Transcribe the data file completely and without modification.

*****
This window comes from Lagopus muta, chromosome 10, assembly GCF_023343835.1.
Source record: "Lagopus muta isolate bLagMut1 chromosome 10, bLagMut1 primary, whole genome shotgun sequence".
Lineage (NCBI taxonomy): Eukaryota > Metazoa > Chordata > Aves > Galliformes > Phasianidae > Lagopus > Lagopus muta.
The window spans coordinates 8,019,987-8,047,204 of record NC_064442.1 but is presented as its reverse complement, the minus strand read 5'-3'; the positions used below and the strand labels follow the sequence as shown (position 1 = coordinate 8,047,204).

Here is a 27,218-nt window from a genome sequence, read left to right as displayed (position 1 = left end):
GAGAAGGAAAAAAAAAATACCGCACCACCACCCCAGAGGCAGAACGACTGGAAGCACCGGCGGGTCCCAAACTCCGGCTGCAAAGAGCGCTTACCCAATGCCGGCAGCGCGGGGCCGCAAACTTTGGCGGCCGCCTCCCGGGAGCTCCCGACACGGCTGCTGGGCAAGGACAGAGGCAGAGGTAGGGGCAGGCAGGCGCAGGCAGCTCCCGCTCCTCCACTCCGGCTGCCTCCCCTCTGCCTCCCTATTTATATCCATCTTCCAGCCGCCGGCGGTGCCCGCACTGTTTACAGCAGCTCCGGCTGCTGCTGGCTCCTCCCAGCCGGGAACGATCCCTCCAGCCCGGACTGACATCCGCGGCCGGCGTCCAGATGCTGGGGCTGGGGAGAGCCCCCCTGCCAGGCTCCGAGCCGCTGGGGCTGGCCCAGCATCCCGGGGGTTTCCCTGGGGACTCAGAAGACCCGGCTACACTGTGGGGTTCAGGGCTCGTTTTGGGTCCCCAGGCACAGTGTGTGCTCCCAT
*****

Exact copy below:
This window comes from Lagopus muta, chromosome 10, assembly GCF_023343835.1.
Source record: "Lagopus muta isolate bLagMut1 chromosome 10, bLagMut1 primary, whole genome shotgun sequence".
Lineage (NCBI taxonomy): Eukaryota > Metazoa > Chordata > Aves > Galliformes > Phasianidae > Lagopus > Lagopus muta.
The window spans coordinates 8,019,987-8,047,204 of record NC_064442.1 but is presented as its reverse complement, the minus strand read 5'-3'; the positions used below and the strand labels follow the sequence as shown (position 1 = coordinate 8,047,204).

Here is a 27,218-nt window from a genome sequence, read left to right as displayed (position 1 = left end):
GAGAAGGAAAAAAAAAATACCGCACCACCACCCCAGAGGCAGAACGACTGGAAGCACCGGCGGGTCCCAAACTCCGGCTGCAAAGAGCGCTTACCCAATGCCGGCAGCGCGGGGCCGCAAACTTTGGCGGCCGCCTCCCGGGAGCTCCCGACACGGCTGCTGGGCAAGGACAGAGGCAGAGGTAGGGGCAGGCAGGCGCAGGCAGCTCCCGCTCCTCCACTCCGGCTGCCTCCCCTCTGCCTCCCTATTTATATCCATCTTCCAGCCGCCGGCGGTGCCCGCACTGTTTACAGCAGCTCCGGCTGCTGCTGGCTCCTCCCAGCCGGGAACGATCCCTCCAGCCCGGACTGACATCCGCGGCCGGCGTCCAGATGCTGGGGCTGGGGAGAGCCCCCCTGCCAGGCTCCGAGCCGCTGGGGCTGGCCCAGCATCCCGGGGGTTTCCCTGGGGACTCAGAAGACCCGGCTACACTGTGGGGTTCAGGGCTCGTTTTGGGTCCCCAGGCACAGTGTGTGCTCCCAT